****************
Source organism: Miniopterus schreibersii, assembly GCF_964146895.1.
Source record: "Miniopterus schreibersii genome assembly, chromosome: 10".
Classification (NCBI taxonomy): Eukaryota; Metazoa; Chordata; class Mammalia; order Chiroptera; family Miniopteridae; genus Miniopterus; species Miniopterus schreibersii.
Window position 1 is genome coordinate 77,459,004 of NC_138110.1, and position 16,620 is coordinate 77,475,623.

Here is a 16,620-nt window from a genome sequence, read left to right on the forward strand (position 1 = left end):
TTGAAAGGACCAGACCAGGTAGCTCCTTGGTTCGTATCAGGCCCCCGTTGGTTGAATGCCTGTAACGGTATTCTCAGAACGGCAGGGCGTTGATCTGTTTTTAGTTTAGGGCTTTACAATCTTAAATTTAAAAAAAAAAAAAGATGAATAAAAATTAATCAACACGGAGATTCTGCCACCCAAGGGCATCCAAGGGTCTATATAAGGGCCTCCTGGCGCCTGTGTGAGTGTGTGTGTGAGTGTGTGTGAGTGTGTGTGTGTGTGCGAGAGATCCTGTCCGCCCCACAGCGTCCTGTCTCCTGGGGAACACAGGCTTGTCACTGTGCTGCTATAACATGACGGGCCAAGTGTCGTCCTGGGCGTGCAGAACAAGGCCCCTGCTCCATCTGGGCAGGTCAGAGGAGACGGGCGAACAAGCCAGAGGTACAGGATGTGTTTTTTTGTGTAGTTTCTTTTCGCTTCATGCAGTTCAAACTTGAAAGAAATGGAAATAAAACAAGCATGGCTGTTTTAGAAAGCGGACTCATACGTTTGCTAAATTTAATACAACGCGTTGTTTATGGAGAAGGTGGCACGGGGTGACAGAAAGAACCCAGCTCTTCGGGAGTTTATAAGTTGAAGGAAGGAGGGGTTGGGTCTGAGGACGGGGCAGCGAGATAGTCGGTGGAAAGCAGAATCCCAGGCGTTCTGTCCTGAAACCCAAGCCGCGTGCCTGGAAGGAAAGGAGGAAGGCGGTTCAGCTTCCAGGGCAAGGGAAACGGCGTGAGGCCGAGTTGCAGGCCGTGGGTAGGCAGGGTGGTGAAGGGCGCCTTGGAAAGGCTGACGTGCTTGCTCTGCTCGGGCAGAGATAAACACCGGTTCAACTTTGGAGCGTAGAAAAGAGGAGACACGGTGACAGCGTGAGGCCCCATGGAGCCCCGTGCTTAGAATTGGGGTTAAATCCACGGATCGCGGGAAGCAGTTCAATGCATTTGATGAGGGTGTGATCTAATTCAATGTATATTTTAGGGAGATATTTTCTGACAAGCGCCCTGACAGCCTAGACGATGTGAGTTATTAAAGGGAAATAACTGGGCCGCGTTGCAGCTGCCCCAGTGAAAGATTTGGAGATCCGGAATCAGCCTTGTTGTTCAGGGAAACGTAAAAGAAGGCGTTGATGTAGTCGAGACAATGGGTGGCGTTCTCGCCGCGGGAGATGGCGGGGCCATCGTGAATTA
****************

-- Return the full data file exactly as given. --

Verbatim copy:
Source organism: Miniopterus schreibersii, assembly GCF_964146895.1.
Source record: "Miniopterus schreibersii genome assembly, chromosome: 10".
Classification (NCBI taxonomy): Eukaryota; Metazoa; Chordata; class Mammalia; order Chiroptera; family Miniopteridae; genus Miniopterus; species Miniopterus schreibersii.
Window position 1 is genome coordinate 77,459,004 of NC_138110.1, and position 16,620 is coordinate 77,475,623.

Here is a 16,620-nt window from a genome sequence, read left to right on the forward strand (position 1 = left end):
TTGAAAGGACCAGACCAGGTAGCTCCTTGGTTCGTATCAGGCCCCCGTTGGTTGAATGCCTGTAACGGTATTCTCAGAACGGCAGGGCGTTGATCTGTTTTTAGTTTAGGGCTTTACAATCTTAAATTTAAAAAAAAAAAAAGATGAATAAAAATTAATCAACACGGAGATTCTGCCACCCAAGGGCATCCAAGGGTCTATATAAGGGCCTCCTGGCGCCTGTGTGAGTGTGTGTGTGAGTGTGTGTGAGTGTGTGTGTGTGTGCGAGAGATCCTGTCCGCCCCACAGCGTCCTGTCTCCTGGGGAACACAGGCTTGTCACTGTGCTGCTATAACATGACGGGCCAAGTGTCGTCCTGGGCGTGCAGAACAAGGCCCCTGCTCCATCTGGGCAGGTCAGAGGAGACGGGCGAACAAGCCAGAGGTACAGGATGTGTTTTTTTGTGTAGTTTCTTTTCGCTTCATGCAGTTCAAACTTGAAAGAAATGGAAATAAAACAAGCATGGCTGTTTTAGAAAGCGGACTCATACGTTTGCTAAATTTAATACAACGCGTTGTTTATGGAGAAGGTGGCACGGGGTGACAGAAAGAACCCAGCTCTTCGGGAGTTTATAAGTTGAAGGAAGGAGGGGTTGGGTCTGAGGACGGGGCAGCGAGATAGTCGGTGGAAAGCAGAATCCCAGGCGTTCTGTCCTGAAACCCAAGCCGCGTGCCTGGAAGGAAAGGAGGAAGGCGGTTCAGCTTCCAGGGCAAGGGAAACGGCGTGAGGCCGAGTTGCAGGCCGTGGGTAGGCAGGGTGGTGAAGGGCGCCTTGGAAAGGCTGACGTGCTTGCTCTGCTCGGGCAGAGATAAACACCGGTTCAACTTTGGAGCGTAGAAAAGAGGAGACACGGTGACAGCGTGAGGCCCCATGGAGCCCCGTGCTTAGAATTGGGGTTAAATCCACGGATCGCGGGAAGCAGTTCAATGCATTTGATGAGGGTGTGATCTAATTCAATGTATATTTTAGGGAGATATTTTCTGACAAGCGCCCTGACAGCCTAGACGATGTGAGTTATTAAAGGGAAATAACTGGGCCGCGTTGCAGCTGCCCCAGTGAAAGATTTGGAGATCCGGAATCAGCCTTGTTGTTCAGGGAAACGTAAAAGAAGGCGTTGATGTAGTCGAGACAATGGGTGGCGTTCTCGCCGCGGGAGATGGCGGGGCCATCGTGAATTA